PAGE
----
At the outset of the war, one of the North’s early successes was the conquest of the Sea Islands, off the coast of South Carolina. The region’s white slaveholders fled, leaving behind their plantations and thousands of slaves. The islands quickly became a magnet for Northern reformers, who traveled there to help the slaves become self-sufficient on the abandoned land.
Charlotte Forten, an educated young African American woman from a prosperous Philadelphia family, joined the project in 1862, moving to the island of St. Helena, where she served for two years as a teacher of former slaves. While there, she kept a detailed account of her experiences, which she sent to her friend, the activist and poet John Greenleaf Whittier. Deeming her observations worthy of wider attention, he passed them along to The Atlantic’s editor, James T. Fields, who published them in two installments in 1864.—Sage Stossel
to the editor of the “Atlantic Monthly.”—The following graceful and picturesque description of the new condition of things on the Sea Islands of South Carolina, originally written for private perusal, seems to me worthy of a place in the “Atlantic.” Its young author—herself akin to the long-suffering race whose Exodus she so pleasantly describes—is still engaged in her labor of love on St. Helena Island.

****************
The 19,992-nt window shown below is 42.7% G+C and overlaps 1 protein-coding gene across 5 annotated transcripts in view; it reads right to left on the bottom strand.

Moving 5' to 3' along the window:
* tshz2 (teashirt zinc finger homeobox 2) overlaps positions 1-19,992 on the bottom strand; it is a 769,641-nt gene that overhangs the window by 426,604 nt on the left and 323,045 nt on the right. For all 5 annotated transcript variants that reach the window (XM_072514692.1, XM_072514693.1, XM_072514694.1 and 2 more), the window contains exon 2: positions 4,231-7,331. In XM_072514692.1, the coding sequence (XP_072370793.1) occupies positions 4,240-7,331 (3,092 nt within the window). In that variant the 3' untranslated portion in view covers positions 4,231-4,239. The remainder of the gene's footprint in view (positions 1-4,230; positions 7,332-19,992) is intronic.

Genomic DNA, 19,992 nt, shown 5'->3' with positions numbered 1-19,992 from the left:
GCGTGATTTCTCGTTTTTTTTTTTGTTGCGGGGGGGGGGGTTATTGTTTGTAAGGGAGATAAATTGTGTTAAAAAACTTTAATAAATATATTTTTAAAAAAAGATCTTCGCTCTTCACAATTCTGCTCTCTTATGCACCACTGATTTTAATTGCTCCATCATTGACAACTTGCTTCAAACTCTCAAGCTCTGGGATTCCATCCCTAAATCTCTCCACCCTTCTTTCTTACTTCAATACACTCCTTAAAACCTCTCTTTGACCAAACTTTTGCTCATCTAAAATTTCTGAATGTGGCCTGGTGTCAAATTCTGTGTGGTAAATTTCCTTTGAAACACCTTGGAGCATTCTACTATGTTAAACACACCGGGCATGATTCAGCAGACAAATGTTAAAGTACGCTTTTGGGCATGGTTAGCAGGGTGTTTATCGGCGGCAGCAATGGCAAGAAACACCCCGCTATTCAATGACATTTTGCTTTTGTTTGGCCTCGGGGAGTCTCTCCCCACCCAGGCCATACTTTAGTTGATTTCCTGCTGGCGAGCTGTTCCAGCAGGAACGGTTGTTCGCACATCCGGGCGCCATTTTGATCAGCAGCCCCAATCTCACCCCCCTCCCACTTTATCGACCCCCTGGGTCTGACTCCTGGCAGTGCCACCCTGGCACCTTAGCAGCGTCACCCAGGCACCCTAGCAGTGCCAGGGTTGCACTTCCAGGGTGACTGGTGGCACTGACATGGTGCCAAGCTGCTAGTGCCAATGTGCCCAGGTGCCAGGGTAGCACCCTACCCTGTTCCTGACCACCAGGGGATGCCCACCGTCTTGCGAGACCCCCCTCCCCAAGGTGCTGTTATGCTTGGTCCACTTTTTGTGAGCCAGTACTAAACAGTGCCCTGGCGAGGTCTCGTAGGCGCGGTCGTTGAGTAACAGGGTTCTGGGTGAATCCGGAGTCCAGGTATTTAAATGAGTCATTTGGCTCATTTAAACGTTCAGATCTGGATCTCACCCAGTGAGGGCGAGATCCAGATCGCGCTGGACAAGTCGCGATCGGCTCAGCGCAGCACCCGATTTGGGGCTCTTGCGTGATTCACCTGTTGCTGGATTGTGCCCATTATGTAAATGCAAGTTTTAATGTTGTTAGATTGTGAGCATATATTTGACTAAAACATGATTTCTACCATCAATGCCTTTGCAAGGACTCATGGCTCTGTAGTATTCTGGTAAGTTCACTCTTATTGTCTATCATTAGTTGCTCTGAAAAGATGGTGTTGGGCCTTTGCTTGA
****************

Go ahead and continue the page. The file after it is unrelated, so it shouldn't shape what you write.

—John Greenleaf Whittier
It was on the afternoon of a warm, murky day late in October that our steamer, the United States, touched the landing at Hilton Head. A motley assemblage had collected on the wharf,—officers, soldiers, and “contrabands” of every size and hue: black was, however, the prevailing color. The first view of Hilton Head is desolate enough,—a long, low, sandy point, stretching out into the sea, with no visible dwellings upon it, except the rows of small white-roofed houses which have lately been built for the freed people.